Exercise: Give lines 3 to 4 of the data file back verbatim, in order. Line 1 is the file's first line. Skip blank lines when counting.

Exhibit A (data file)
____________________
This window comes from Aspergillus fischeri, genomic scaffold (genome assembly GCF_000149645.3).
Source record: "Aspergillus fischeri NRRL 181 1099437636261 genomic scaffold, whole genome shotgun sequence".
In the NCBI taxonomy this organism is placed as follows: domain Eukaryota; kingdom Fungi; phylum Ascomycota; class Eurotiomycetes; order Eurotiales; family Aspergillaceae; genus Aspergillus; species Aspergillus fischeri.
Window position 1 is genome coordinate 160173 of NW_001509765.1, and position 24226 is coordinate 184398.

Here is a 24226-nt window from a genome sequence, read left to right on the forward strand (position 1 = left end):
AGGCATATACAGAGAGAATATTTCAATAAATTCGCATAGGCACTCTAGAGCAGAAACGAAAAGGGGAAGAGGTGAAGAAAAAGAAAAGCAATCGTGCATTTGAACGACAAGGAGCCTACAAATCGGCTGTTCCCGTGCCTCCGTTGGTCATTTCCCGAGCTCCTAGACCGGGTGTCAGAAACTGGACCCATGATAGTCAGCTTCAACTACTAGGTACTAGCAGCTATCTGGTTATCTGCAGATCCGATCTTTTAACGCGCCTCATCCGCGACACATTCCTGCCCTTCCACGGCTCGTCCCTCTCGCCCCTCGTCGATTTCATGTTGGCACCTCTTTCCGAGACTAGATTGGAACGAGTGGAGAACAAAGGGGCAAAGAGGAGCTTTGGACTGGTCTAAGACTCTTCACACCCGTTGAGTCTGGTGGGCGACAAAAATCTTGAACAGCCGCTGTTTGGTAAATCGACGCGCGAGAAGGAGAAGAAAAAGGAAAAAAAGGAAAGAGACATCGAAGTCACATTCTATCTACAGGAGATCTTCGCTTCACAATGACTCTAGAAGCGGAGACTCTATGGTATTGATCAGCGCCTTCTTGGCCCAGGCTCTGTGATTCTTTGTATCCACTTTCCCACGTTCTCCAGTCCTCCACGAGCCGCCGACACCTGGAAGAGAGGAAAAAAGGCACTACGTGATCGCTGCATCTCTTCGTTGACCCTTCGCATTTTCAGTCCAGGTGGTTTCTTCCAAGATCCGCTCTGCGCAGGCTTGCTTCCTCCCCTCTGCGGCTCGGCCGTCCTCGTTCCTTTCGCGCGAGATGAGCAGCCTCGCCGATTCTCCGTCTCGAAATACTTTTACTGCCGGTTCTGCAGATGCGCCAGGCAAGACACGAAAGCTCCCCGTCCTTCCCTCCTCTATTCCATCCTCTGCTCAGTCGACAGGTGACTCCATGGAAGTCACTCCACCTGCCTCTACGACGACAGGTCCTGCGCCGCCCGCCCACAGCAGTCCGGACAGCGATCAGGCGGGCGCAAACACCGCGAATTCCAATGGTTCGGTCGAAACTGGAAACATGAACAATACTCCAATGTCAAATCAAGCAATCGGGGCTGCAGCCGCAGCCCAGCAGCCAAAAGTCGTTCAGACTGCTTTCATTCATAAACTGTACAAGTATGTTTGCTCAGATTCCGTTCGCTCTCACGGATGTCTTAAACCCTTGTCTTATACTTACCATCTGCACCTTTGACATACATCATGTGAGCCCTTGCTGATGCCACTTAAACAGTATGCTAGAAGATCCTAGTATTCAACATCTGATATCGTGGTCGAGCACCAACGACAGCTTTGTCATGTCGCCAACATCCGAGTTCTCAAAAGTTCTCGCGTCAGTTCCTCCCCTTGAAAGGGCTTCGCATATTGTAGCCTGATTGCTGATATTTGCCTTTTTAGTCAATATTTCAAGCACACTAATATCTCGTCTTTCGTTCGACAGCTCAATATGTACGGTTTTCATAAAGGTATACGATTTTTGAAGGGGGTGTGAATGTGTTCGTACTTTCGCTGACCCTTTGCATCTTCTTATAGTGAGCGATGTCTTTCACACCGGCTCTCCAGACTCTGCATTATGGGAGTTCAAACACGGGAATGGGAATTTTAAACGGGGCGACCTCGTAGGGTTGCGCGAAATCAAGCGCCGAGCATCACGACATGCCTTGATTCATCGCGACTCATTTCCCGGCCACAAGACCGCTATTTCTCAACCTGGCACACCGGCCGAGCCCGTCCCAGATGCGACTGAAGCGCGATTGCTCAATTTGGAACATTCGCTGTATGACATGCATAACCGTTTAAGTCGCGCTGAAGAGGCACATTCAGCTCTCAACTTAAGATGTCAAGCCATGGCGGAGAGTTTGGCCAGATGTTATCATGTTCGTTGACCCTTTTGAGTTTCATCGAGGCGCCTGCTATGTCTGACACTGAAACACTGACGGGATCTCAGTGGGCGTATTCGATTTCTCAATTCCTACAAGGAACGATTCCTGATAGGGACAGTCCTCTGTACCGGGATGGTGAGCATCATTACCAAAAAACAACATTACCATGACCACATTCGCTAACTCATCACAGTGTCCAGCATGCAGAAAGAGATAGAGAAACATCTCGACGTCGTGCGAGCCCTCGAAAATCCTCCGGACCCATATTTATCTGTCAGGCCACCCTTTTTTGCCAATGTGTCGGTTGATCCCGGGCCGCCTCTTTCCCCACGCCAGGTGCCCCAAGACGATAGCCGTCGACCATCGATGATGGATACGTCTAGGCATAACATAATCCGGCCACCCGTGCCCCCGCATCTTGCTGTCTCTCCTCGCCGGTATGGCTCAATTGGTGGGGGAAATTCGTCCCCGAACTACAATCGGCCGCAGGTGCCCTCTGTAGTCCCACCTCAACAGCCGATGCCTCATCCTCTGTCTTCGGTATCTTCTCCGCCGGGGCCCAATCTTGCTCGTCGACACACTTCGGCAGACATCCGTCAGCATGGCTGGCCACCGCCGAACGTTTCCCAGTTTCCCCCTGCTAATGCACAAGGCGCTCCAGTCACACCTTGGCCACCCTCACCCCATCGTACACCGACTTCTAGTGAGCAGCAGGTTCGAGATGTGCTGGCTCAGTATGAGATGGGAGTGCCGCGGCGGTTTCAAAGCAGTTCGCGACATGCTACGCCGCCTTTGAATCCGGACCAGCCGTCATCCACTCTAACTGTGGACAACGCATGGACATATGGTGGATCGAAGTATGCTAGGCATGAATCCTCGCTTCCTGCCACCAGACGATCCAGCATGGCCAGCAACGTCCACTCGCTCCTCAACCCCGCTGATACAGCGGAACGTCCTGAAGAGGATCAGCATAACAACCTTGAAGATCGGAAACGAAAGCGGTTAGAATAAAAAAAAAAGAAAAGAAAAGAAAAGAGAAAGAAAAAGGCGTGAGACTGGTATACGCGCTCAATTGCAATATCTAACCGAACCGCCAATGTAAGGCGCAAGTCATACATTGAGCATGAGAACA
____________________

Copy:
In the NCBI taxonomy this organism is placed as follows: domain Eukaryota; kingdom Fungi; phylum Ascomycota; class Eurotiomycetes; order Eurotiales; family Aspergillaceae; genus Aspergillus; species Aspergillus fischeri.
Window position 1 is genome coordinate 160173 of NW_001509765.1, and position 24226 is coordinate 184398.